Quenching Smoker’s Thirst—How to Grow Indoor Weed

Quenching Smoker’s Thirst—How to Grow Indoor Weed

You may have heard of the assumption that growing marijuana requires a huge effort—the plant is very whimsical, complicated, even sophisticated, in a way, so growing it from scratch is quite a tricky deal. However, we would not say that it is a great challenge.

Compared to the risks associated with growing pot outside, growing cannabis indoors has a lot of advantages any smoker should know. One of them is that you control the whole process. When the plant grows under your roof, you can improve the ambient conditions to make your weed healthy and brisk, and it is easier for you to check on the plants and make sure they have everything they need.

The first thing you should do is obviously purchase weed seeds. Specialists claim that some strains are easier to grow than others. Here are five strains that will require the least effort from you: Northern Light, Skunk, Blue Berries, Seeds Mix, and White Rhino. They are easy to manage during the season of harvest and are mostly acceptable for both indoor and outdoor growing.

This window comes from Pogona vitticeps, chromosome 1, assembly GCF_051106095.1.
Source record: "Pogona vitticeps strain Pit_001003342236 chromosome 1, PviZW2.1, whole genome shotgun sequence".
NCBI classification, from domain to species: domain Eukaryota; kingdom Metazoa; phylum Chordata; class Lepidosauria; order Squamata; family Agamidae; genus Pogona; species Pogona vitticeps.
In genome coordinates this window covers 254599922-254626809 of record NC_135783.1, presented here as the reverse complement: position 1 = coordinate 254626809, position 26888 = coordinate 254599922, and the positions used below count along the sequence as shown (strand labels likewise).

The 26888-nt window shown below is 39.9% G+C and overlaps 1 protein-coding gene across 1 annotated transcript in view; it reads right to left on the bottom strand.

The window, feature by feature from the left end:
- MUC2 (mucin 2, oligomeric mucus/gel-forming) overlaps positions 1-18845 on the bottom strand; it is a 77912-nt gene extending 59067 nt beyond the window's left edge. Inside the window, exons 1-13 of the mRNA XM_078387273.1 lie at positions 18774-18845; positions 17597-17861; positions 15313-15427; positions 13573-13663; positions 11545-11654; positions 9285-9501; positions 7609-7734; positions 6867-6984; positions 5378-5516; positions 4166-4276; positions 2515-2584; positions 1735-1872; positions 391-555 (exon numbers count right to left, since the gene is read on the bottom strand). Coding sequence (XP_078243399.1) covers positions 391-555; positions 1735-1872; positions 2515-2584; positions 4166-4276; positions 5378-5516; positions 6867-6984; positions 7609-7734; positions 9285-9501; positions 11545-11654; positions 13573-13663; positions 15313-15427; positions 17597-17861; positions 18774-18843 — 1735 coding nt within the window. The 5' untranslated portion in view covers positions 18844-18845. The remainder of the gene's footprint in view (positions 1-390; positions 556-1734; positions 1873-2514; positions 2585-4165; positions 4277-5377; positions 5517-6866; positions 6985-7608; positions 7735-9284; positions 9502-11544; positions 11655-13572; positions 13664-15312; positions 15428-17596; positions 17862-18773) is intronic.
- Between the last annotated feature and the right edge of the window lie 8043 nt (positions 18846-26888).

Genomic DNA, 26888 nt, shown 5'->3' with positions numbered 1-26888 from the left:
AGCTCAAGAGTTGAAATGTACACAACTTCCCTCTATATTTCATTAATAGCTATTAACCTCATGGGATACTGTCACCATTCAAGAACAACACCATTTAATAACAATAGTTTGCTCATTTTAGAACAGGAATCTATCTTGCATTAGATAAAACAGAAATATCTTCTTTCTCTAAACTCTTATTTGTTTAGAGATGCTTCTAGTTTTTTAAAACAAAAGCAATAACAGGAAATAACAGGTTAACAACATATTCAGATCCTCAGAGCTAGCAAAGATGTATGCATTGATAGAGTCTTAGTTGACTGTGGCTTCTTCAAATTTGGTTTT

After you have planted your seeds, you need to provide them with lots of light and warmth—the best option is HPS (High-Pressure Sodium), but you can also use the more economical LED lights that have proven their reliable efficiency and high applicability over the recent years. The appropriate temperature can vary from 65 to 80 degrees Fahrenheit during the day, and it is desirable to keep it near 65-75 at night. Do not forget to maintain proper humidity; the lower limit is 40%, while the maximum level is only a little higher—50%. So, do not follow the rule of “the more, the better”—it is always best to stick to definite numbers. It is highly recommended to make sure your weed gets enough air—provide the plant with good ventilation, simulating the conditions in which it is used to grow.

Anything you are going to do can be as complex or as easy as you make it. If you are burning with desire to grow your own weed—go ahead and try it. The undertaking will be useful either way: whether you accomplish it successfully or receive some experience to use in the future gardening projects.

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